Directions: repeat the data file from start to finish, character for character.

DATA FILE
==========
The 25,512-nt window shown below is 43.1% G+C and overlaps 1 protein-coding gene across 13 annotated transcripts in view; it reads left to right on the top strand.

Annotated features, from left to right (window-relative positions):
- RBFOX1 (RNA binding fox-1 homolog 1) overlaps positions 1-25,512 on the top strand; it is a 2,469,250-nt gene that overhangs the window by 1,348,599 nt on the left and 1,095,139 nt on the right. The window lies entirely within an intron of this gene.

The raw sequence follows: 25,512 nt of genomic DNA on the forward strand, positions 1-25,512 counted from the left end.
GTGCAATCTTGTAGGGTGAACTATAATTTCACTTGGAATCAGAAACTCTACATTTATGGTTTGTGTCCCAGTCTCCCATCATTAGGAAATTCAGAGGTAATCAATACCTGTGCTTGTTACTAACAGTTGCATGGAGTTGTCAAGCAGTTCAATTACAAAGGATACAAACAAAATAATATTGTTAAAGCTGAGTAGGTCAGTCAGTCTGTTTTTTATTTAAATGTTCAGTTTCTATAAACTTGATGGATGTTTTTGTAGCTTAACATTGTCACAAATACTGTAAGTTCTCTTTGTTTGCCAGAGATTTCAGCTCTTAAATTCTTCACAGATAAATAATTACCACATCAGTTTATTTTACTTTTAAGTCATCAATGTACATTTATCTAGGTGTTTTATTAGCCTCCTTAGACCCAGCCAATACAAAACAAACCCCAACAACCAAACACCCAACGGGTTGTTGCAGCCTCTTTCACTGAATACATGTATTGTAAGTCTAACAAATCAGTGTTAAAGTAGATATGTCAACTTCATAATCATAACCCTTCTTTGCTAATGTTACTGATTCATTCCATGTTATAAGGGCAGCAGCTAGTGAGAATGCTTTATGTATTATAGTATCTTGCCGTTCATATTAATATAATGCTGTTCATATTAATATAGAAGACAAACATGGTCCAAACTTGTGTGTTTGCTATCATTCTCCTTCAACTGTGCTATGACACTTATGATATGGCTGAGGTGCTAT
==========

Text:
The 25,512-nt window shown below is 43.1% G+C and overlaps 1 protein-coding gene across 13 annotated transcripts in view; it reads left to right on the top strand.

Annotated features, from left to right (window-relative positions):
- RBFOX1 (RNA binding fox-1 homolog 1) overlaps positions 1-25,512 on the top strand; it is a 2,469,250-nt gene that overhangs the window by 1,348,599 nt on the left and 1,095,139 nt on the right. The window lies entirely within an intron of this gene.

The raw sequence follows: 25,512 nt of genomic DNA on the forward strand, positions 1-25,512 counted from the left end.
GTGCAATCTTGTAGGGTGAACTATAATTTCACTTGGAATCAGAAACTCTACATTTATGGTTTGTGTCCCAGTCTCCCATCATTAGGAAATTCAGAGGTAATCAATACCTGTGCTTGTTACTAACAGTTGCATGGAGTTGTCAAGCAGTTCAATTACAAAGGATACAAACAAAATAATATTGTTAAAGCTGAGTAGGTCAGTCAGTCTGTTTTTTATTTAAATGTTCAGTTTCTATAAACTTGATGGATGTTTTTGTAGCTTAACATTGTCACAAATACTGTAAGTTCTCTTTGTTTGCCAGAGATTTCAGCTCTTAAATTCTTCACAGATAAATAATTACCACATCAGTTTATTTTACTTTTAAGTCATCAATGTACATTTATCTAGGTGTTTTATTAGCCTCCTTAGACCCAGCCAATACAAAACAAACCCCAACAACCAAACACCCAACGGGTTGTTGCAGCCTCTTTCACTGAATACATGTATTGTAAGTCTAACAAATCAGTGTTAAAGTAGATATGTCAACTTCATAATCATAACCCTTCTTTGCTAATGTTACTGATTCATTCCATGTTATAAGGGCAGCAGCTAGTGAGAATGCTTTATGTATTATAGTATCTTGCCGTTCATATTAATATAATGCTGTTCATATTAATATAGAAGACAAACATGGTCCAAACTTGTGTGTTTGCTATCATTCTCCTTCAACTGTGCTATGACACTTATGATATGGCTGAGGTGCTAT